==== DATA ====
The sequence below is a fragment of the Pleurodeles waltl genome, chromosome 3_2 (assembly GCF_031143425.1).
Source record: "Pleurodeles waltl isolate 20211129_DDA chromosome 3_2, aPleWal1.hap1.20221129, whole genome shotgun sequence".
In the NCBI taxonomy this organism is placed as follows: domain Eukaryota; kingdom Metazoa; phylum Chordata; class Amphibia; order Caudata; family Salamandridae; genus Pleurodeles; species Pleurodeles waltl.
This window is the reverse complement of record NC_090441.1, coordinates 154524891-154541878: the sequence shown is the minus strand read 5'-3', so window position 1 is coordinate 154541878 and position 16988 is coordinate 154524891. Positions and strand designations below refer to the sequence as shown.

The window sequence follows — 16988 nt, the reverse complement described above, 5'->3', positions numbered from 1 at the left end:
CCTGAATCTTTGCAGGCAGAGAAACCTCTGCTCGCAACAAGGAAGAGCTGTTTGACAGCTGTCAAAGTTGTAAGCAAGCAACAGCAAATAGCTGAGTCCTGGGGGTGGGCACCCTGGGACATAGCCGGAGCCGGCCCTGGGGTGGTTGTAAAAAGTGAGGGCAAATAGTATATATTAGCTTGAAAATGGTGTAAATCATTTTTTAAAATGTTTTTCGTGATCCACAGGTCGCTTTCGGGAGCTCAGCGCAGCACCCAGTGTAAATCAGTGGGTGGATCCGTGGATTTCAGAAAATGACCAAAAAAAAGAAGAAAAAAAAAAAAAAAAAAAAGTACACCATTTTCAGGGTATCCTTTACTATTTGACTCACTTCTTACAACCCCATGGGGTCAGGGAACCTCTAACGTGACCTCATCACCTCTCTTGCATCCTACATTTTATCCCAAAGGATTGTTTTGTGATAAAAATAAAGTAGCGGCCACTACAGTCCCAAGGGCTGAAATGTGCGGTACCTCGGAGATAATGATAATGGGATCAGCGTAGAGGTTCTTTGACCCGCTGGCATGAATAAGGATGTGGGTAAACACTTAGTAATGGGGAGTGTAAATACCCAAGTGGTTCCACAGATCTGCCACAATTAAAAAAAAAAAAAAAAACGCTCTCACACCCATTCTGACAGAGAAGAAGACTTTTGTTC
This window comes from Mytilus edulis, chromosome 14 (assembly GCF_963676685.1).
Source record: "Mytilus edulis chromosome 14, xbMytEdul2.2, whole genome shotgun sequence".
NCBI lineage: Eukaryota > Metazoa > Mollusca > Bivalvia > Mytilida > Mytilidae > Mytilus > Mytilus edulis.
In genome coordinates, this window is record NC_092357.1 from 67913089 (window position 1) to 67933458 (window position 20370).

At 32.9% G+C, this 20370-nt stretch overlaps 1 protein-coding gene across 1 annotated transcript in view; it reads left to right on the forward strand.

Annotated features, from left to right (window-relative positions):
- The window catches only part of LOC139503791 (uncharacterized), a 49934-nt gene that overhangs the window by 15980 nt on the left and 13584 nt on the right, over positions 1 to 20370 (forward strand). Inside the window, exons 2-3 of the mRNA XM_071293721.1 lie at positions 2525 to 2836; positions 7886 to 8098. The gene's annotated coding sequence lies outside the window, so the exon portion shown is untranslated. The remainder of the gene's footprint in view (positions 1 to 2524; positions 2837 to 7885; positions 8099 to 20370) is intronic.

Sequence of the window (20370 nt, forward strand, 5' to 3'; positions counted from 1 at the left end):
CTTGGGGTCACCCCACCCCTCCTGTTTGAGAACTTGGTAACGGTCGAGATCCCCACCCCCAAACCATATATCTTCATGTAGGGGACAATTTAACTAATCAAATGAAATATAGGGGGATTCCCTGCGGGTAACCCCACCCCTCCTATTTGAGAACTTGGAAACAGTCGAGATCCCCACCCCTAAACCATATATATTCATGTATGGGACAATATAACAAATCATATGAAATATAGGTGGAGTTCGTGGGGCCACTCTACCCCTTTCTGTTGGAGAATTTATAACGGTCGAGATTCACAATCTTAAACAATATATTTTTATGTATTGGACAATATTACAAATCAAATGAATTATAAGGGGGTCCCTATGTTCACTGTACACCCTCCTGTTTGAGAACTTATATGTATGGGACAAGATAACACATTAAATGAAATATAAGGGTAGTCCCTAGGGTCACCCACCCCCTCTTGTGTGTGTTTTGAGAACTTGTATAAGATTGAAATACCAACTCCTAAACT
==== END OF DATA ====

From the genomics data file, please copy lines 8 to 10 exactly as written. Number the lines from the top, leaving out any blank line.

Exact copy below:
Source record: "Mytilus edulis chromosome 14, xbMytEdul2.2, whole genome shotgun sequence".
NCBI lineage: Eukaryota > Metazoa > Mollusca > Bivalvia > Mytilida > Mytilidae > Mytilus > Mytilus edulis.
In genome coordinates, this window is record NC_092357.1 from 67913089 (window position 1) to 67933458 (window position 20370).